3D Printing Construction Technology/ Real Estate/ Housing/Architecture/ Challenges.
Local architect Bryan Cook, the driving force behind Develop Architecture, joined forces with the nonprofit organization Citizen Robotics to bring this concept to life. Their mission: is to fill the city’s empty lots with affordable and aesthetically fitting housing solutions. In the heart of Detroit’s Islandview area, during this year’s Detroit Month of Design, their vision took shape—a 1,000-square-foot, two-bedroom cottage designed to blend seamlessly with the neighborhood’s architectural vernacular. Stucco panels, a pitched wooden roof, and a welcoming front porch pay homage to the city’s residential heritage. Citizen Robotics, led by the father-daughter duo Evelyn and Tom Woodman, deployed a robot once used in an automotive factory in Chicago to construct the home’s walls. These walls are reinforced with a mass-timber frame, ensuring structural integrity. Remarkably, once these walls pass their load-bearing tests, the frame can be removed, paving the way for future design iterations—a testament to the home’s adaptability.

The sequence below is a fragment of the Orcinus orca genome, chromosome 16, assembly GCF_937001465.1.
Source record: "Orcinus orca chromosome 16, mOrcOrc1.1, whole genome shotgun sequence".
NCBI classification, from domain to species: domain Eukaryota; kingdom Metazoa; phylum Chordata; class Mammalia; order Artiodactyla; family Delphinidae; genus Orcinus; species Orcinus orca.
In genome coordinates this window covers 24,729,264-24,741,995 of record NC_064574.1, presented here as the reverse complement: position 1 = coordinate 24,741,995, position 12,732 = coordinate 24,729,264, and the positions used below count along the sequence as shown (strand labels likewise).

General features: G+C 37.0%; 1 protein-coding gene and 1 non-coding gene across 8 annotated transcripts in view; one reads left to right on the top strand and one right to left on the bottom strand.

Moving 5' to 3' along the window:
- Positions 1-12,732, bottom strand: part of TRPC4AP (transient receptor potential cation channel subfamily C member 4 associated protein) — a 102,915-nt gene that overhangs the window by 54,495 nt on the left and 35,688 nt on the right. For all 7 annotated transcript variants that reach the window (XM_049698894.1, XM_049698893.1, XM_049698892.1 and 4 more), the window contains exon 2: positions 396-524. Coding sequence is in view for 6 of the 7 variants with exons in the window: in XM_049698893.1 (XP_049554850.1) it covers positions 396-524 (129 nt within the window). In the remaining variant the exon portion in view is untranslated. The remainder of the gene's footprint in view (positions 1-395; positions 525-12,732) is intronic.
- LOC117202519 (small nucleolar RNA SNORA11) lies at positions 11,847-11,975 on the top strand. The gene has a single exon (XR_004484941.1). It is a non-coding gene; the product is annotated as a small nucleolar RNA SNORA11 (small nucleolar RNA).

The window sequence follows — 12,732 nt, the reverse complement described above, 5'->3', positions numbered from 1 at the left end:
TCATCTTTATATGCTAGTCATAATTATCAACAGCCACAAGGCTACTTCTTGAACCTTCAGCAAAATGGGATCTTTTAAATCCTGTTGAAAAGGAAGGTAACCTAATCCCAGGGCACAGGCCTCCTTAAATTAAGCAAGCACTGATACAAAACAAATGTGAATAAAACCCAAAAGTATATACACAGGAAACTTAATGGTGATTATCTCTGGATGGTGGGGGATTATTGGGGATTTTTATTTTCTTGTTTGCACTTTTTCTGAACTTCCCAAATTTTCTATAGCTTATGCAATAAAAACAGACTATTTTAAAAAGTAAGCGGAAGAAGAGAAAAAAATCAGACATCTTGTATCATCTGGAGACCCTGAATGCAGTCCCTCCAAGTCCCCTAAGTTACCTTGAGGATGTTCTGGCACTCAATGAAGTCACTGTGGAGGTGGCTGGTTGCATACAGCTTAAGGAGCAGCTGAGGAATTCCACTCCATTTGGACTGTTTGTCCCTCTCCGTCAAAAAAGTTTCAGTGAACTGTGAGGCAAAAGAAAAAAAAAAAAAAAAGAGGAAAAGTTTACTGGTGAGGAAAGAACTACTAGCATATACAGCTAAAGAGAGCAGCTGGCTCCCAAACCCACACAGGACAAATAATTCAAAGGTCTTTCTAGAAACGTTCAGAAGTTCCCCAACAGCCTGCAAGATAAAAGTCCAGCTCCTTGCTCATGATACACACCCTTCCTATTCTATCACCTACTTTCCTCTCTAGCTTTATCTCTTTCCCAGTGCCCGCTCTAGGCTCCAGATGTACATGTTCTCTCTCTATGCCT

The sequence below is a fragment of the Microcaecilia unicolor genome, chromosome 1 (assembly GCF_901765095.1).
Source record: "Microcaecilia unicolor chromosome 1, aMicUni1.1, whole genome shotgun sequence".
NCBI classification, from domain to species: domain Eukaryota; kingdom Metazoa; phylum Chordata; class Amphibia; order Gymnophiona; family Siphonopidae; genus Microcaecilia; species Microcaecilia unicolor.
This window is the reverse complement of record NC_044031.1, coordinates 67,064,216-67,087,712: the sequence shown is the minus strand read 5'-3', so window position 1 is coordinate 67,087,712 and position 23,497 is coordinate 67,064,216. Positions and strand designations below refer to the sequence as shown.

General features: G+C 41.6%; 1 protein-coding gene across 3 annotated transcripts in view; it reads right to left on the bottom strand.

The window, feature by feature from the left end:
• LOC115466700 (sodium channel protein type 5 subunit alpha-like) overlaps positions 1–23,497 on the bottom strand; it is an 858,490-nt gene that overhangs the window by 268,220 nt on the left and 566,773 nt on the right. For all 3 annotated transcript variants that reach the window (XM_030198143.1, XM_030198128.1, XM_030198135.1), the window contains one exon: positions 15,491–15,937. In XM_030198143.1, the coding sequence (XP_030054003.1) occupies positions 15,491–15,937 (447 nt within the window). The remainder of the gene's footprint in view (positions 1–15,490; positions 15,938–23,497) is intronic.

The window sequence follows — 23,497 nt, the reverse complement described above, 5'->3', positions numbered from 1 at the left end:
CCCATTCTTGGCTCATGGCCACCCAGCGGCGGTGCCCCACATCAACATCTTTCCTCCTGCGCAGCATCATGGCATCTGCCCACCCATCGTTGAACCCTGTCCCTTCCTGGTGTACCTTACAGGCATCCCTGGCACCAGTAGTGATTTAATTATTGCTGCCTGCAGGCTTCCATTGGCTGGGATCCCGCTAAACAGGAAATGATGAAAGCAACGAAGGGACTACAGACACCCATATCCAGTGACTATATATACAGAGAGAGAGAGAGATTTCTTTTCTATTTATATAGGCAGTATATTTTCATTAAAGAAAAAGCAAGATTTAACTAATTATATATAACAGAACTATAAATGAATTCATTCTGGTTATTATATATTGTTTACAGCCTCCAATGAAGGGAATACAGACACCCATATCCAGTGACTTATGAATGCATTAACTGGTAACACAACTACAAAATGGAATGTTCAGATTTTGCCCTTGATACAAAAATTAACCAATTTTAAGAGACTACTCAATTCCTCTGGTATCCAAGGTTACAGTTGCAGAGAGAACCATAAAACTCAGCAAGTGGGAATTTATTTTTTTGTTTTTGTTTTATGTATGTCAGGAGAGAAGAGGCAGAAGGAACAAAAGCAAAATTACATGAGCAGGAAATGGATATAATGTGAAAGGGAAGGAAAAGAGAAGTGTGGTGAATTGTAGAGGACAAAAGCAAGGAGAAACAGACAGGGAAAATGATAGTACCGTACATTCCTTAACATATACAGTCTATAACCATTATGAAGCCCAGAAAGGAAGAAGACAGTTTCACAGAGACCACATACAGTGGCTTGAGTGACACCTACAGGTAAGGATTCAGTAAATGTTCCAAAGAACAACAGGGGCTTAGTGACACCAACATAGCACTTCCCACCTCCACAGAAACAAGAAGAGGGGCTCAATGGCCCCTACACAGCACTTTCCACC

A Vision for the Future
Citizen Robotics harbors ambitions of disrupting the home building industry with this groundbreaking technology. Yet, unlike other 3D-printed homes featuring unconventional designs, this Detroit gem stays true to the neighborhood’s character. The focus isn’t just on revolutionizing construction but on creating homes that harmonize with their surroundings.
Building this 3D-printed home was a feat of efficiency. The structure was printed within five days at Citizen’s facility in Southwest Detroit and assembled on-site in just a day and a half—a stark contrast to traditional construction timelines. While construction costs were slightly higher, the team’s goal was to match or beat the price per square foot of stick-built homes. They aim to achieve not only upfront cost savings but also enhanced thermal efficiency to keep utility bills affordable.
Set to be priced in line with the neighborhood’s median income of $49,700, the Islandview home represents a pivotal step in addressing Detroit’s housing challenges. It marks the beginning of what Cook and Citizen Robotics hope will be a series of 3D-printed homes across the city. Their vision extends beyond affordable housing—it aims to bring stability, sustainability, and exceptional design to the housing industry.